How finding accessible accommodation in Australia just became much easier

Posted 1 month ago by Georgie Waters
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While a couple of steps to the house or a smaller bathroom might not seem problematic, such housing layouts can pose great challenges for people with accessibility requirements. [Source: Shutterstock]
While a couple of steps to the house or a smaller bathroom might not seem problematic, such housing layouts can pose great challenges for people with accessibility requirements. [Source: Shutterstock]

Could a search filter function make much of a difference to people with disability searching for accommodation?

Key points

  • Around five percent of Australians living with disability experienced homelessness in the most recent Census, according to the Australian Institute of Health and Welfare
  • Factors that can make accommodations inaccessible for people with disability include poor housing layouts, limited public transport access and a lack of outdoor views
  • In collaboration with Spinal Life Australia, the REA Group has added search filters on realestate.com.au to make finding accessible housing easier for people with disability

In the most recent Census of 25,422,788 Australians, five percent of Australians were experiencing homelessness and had profound or severe disability, according to the Australian Institute of Health and Welfare. This equates to around 1,271,140 Australians with disability who don’t have a place to call home.

For Australians living with disability, more than half sought homelessness assistance because of housing issues regarding affordability, accessibility and availability between 2022 and 2023, according to Disability Advocacy Network Australia.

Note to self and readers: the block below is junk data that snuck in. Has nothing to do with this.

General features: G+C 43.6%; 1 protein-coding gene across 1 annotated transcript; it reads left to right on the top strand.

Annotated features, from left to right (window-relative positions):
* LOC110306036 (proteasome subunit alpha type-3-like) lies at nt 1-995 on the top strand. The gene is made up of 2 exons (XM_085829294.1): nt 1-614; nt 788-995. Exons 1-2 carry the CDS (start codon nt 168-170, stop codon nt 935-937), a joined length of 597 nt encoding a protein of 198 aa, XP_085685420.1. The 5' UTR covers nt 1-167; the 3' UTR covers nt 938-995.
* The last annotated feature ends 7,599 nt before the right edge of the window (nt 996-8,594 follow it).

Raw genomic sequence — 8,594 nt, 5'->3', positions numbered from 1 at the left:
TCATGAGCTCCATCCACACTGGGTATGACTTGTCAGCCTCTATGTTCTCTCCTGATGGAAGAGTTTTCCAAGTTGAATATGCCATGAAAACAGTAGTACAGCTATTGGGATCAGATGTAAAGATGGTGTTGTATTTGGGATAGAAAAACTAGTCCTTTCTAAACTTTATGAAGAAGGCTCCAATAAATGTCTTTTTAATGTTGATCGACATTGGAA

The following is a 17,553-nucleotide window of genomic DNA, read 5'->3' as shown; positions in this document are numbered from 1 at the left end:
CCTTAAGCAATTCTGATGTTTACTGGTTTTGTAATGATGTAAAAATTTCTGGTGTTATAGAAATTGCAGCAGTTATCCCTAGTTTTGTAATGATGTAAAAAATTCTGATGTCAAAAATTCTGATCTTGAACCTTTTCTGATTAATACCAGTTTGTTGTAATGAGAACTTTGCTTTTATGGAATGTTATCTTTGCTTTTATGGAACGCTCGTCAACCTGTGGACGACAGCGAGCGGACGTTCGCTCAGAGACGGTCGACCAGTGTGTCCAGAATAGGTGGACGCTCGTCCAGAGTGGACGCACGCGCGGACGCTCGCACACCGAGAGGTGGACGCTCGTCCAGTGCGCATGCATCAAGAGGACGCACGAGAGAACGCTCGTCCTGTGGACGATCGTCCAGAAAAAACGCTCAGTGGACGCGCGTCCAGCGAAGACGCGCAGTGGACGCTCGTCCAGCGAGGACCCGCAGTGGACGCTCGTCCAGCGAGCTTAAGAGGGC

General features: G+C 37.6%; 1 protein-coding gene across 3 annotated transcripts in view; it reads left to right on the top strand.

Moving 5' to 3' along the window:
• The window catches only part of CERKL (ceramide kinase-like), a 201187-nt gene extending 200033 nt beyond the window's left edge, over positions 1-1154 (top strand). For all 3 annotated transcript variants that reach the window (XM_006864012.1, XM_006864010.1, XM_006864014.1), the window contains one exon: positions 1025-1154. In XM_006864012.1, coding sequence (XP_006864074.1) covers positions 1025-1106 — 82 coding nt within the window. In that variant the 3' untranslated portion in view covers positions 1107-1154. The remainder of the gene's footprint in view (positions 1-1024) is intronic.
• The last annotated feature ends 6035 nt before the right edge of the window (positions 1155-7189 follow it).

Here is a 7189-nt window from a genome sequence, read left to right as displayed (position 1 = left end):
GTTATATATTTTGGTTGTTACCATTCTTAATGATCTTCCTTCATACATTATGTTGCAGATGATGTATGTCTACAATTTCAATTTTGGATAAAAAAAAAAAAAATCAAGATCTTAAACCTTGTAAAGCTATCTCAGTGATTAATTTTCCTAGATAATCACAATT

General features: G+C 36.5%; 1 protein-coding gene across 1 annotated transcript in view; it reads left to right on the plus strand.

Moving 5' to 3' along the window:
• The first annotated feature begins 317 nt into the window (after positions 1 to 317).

Certain factors related to acquiring appropriate accommodation, such as typically earning lower incomes and facing discrimination in private rental markets, increase the risk of people with disability experiencing homelessness compared to people without disability, according to information from the Australian Institute of Health and Welfare website. 

However, general physical accessibility issues can also affect how people with disability search for accommodation. The general house layout can cause challenges for people living with disability and extra consideration should be given to reduce this issue.

Having a bathroom and kitchen with an easy-to-navigate layout and access to outdoor views are important. With good public transport nearby, people who can’t drive can still access services and amenities and engage in employment. 

To address these concerns about finding appropriate housing, the REA Group has updated the filter settings on realestate.com.au in collaboration with Spinal Life Australia to include searchable accessibility features including single-storey, wide doorways, roll-in shower, accessible parking, step-free entry, elevator and bathroom grab rails. 

Spinal Life Australia, which has been running as a not-for-profit organisation for over 60 years, helps provide ‘support, inclusivity, and empowerment for people with spinal cord damage and physical disabilities’ in Australia.

Mark Townend, Spinal Life Australia CEO, was pleased with the roll-out of the new search filters on realestate.com.au to make it easier for people with disability to find housing appropriate for their needs.